Investment in European logistics and industrial assets rose to 2.9 billion in the final quarter of 2012, reflecting a 41% increase on the previous quarter according to Jones Lang LaSalle research. Surging investment activity lifted the year's total to 8.6 billion. This still reflects a 13% decline on 2011 but the overall slowdown remained below a previously expected 20%+ drop, thus exceeding expectations for the full-year 2012.
"The strong final quarter reflected the increasing investor appetite we witnessed throughout 2012 in the sector. The overall slowdown in transaction activity during 2012 was driven largely by an uneven spread in liquidity across the region, with falls across much of Southern Europe but strong growth in sought after core markets such as France, Germany and Poland." comments Tom Waite, Associate Director European Capital Markets in Jones Lang LaSalle.
"We clearly see upside potential in 2013, driven in particular by further large portfolio and platform and deals. We also expect continued demand for strong income producing opportunities, with new market dynamics such as e-tailing and the structural shift in distribution networks leading to greater potential for new stock" he concludes.
The strong final quarter was attributed to accelerating activity outside the 'Top 3' markets (the UK, France and Germany) where high investor interest seen over the previous quarters finally translated into deal activity. Volumes rose significantly in the Netherlands (+67%), Norway (five-fold), Poland (12-fold) and Sweden (six-fold). However, full-year volumes were still behind 2011 in Norway (-77%) and the Netherlands (-35%) whilst growth in Sweden was a marginal 2%.
Activity also picked up again in the UK in Q4 2012. 920 million was invested, reflecting a 41% increase on Q3, to lift full-year volumes in the market to 3.1 billion. Whilst this was still 23% behind 2001 the UK remained the most liquid market and last year recorded the second highest volume traded since 2007, signalling it continues to strongly appeal to investors.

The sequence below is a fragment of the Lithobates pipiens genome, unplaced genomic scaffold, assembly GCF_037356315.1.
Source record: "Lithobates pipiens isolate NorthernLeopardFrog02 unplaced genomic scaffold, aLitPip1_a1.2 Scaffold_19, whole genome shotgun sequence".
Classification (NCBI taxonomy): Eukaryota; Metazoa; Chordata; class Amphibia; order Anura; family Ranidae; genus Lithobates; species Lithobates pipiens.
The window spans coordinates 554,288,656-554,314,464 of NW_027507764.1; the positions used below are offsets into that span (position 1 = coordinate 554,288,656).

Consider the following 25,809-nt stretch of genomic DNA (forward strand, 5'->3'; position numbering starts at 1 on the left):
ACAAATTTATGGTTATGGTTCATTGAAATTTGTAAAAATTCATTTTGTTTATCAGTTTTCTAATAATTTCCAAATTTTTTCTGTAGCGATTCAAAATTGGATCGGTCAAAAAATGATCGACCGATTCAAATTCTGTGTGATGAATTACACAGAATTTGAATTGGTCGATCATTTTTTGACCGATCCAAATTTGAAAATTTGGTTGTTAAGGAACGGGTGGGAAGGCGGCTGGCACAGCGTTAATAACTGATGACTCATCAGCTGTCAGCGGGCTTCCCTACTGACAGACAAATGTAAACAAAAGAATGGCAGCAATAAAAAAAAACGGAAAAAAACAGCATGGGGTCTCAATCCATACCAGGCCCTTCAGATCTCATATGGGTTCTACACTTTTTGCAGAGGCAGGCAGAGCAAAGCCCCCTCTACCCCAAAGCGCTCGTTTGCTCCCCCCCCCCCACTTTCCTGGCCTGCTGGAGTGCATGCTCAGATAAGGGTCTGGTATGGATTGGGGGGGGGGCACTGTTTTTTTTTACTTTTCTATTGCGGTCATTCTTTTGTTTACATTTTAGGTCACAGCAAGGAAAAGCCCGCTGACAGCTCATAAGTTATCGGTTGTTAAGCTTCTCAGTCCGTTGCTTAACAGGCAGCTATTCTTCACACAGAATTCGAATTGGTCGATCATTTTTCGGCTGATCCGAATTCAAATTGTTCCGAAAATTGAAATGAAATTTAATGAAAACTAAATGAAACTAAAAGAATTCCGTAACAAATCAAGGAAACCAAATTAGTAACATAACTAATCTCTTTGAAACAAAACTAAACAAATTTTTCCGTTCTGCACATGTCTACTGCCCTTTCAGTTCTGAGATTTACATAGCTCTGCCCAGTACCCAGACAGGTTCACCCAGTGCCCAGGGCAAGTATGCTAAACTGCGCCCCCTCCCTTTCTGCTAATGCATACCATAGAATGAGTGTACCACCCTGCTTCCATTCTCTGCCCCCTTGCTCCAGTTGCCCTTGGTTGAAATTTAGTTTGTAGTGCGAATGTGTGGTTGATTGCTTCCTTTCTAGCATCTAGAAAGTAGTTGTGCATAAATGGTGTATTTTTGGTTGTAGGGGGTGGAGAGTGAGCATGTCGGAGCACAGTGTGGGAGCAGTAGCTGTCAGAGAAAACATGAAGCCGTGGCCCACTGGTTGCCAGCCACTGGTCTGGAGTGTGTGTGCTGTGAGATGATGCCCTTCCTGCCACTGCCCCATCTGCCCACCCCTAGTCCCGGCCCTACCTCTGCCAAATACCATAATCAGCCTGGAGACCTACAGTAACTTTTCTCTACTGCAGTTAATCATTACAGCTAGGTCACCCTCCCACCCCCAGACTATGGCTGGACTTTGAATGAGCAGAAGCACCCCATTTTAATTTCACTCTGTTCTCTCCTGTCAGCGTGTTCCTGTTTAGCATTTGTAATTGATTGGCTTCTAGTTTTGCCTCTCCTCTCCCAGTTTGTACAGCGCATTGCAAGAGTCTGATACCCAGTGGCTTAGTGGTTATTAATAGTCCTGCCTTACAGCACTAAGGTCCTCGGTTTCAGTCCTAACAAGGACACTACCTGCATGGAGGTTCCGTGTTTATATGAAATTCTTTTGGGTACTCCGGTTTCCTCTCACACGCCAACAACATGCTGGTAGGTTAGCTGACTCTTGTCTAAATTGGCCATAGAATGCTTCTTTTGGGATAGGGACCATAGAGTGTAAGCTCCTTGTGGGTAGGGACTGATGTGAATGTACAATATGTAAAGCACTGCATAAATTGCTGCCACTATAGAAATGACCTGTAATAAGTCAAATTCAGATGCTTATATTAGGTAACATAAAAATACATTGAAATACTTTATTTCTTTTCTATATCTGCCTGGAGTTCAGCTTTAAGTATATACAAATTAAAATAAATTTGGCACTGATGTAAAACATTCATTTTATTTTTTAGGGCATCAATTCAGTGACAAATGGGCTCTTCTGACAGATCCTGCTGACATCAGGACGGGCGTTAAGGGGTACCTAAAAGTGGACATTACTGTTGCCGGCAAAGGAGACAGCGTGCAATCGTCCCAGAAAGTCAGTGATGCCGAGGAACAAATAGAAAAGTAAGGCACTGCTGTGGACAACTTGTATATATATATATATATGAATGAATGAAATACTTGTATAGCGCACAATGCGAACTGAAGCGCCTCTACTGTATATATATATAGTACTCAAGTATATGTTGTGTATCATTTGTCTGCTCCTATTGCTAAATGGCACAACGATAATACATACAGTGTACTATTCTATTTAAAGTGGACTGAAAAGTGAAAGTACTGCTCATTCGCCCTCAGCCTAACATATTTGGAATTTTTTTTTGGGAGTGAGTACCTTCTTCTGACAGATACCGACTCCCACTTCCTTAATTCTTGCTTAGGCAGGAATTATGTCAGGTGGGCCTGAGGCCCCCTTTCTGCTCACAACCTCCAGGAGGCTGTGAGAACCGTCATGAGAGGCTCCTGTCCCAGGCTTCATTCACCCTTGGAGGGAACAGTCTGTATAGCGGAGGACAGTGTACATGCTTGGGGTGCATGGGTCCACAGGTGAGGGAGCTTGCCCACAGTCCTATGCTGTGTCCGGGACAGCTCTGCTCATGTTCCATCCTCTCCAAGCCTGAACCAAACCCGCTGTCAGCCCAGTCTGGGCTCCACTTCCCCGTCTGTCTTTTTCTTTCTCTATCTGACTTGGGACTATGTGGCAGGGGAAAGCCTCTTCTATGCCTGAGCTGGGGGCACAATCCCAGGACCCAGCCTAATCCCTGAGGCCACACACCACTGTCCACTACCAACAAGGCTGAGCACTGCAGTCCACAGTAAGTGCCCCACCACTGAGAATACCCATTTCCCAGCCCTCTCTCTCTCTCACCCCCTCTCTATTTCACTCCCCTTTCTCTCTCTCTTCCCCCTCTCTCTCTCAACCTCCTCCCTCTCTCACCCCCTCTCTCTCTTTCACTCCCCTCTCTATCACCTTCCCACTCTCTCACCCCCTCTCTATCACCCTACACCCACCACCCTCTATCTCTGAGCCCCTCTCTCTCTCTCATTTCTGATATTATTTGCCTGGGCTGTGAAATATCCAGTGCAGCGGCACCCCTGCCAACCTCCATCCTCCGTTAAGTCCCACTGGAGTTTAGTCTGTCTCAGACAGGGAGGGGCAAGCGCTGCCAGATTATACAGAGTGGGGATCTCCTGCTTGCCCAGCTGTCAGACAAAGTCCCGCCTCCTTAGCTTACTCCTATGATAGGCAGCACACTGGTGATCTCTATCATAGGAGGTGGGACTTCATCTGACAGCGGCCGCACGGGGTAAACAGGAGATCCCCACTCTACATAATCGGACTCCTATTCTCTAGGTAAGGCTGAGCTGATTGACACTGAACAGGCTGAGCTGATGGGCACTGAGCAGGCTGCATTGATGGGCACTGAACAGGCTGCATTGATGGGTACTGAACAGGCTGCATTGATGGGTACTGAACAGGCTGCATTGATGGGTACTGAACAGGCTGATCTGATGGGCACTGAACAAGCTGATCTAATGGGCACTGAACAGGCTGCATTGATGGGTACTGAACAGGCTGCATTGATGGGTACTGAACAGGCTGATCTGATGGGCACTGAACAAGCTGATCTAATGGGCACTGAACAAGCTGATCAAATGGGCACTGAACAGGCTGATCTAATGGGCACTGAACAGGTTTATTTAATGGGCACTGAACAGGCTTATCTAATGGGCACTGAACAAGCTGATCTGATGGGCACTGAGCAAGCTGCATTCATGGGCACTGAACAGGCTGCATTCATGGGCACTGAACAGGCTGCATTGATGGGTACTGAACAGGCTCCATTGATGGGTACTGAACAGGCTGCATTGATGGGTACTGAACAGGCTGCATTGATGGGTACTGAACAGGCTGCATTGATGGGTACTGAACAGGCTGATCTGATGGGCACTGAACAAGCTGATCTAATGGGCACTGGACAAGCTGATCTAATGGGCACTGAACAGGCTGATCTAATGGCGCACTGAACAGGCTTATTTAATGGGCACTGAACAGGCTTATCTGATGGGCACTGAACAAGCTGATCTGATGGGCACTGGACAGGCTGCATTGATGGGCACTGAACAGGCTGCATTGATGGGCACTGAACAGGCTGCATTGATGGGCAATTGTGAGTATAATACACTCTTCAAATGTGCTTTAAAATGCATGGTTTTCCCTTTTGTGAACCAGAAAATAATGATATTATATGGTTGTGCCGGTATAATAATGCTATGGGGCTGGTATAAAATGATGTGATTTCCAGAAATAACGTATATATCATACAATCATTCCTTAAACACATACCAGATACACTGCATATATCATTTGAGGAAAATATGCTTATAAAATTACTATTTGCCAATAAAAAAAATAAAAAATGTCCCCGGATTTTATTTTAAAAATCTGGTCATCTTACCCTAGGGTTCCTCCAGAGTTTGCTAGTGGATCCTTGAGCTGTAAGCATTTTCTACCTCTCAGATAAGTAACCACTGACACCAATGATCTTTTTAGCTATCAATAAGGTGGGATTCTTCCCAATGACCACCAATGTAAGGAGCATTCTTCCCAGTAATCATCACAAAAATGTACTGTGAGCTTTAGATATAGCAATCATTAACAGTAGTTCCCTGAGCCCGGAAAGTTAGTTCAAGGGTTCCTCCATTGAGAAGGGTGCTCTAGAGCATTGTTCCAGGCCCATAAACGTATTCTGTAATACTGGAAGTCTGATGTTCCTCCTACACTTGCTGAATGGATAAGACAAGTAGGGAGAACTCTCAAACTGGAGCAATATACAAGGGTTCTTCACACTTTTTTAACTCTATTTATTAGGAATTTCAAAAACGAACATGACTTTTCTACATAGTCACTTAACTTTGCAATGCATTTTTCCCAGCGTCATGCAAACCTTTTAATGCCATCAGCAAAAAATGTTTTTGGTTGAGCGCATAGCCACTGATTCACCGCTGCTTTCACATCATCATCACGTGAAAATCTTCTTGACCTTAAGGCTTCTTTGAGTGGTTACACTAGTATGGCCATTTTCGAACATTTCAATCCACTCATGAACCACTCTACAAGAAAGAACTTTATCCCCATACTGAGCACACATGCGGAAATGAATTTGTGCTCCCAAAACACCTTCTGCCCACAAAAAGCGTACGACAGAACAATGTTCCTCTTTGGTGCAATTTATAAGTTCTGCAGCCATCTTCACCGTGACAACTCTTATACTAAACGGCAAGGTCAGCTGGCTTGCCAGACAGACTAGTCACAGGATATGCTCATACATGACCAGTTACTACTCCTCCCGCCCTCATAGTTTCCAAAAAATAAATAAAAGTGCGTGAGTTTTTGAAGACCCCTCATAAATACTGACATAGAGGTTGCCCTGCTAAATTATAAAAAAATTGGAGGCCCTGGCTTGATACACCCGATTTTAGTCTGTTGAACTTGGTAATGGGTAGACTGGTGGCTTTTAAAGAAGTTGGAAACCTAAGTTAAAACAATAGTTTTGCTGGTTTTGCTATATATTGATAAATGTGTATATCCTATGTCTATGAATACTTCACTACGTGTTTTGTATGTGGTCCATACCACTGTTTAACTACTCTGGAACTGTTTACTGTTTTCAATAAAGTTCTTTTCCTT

Despite the strong finish to the year, challenging debt market conditions and a lack of core product continued to put some constraint on the market. Only four markets outperformed in terms of year-on-year growth: Poland (four-fold to 0.5 billion), Germany (+44% to 1.6 billion), France (+38% to 1.3 billion) and Russia (+14% to 260 million). Increasing annual investment activity in the first three markets was mainly driven by large portfolio transactions, accounting for 26% of the total in France, 30% in Germany almost 80% in Poland.
Cross-border flows remained a significant feature albeit marginally slowing from 65% in 2011 to just below 60% in 2012 as a whole. Cross-border buyers continued to seek mostly core, low-risk income yielding assets and therefore, mainly invested in the UK, France and Germany. Poland saw a slightly lower volume of foreign purchases but is now clearly joining the three historic core markets in the perception of investors.
The prospect of higher domestic capital gain taxes imposed by the US government certainly contributed to a significantly rising activity from US investors in the final quarter. Investment in European logistics and industrial assets reached a record 810 million in Q4 and for the first time since the start of the series pushed full-year volumes to the 1.3 billion mark.
The European prime logistics yield stabilized in Q4 2012 at 7.50% with movements over the quarter limited to Budapest and Madrid, up 25bps respectively. Continued yield compression on an annual basis was seen in the 'Big 5' German hubs only (with yields hardening 10bps in Düsseldorf and 15bps respectively in the remaining hubs). Nevertheless, the weighted average European yield moved out by 10bps over the year. This outward movement was caused by continued high investor caution and risk-averseness leading to softening levels in a number of markets throughout the last 12 months: Budapest (+25bps), Glasgow (+25bps), Leeds (+50bps), Madrid (+50bps), M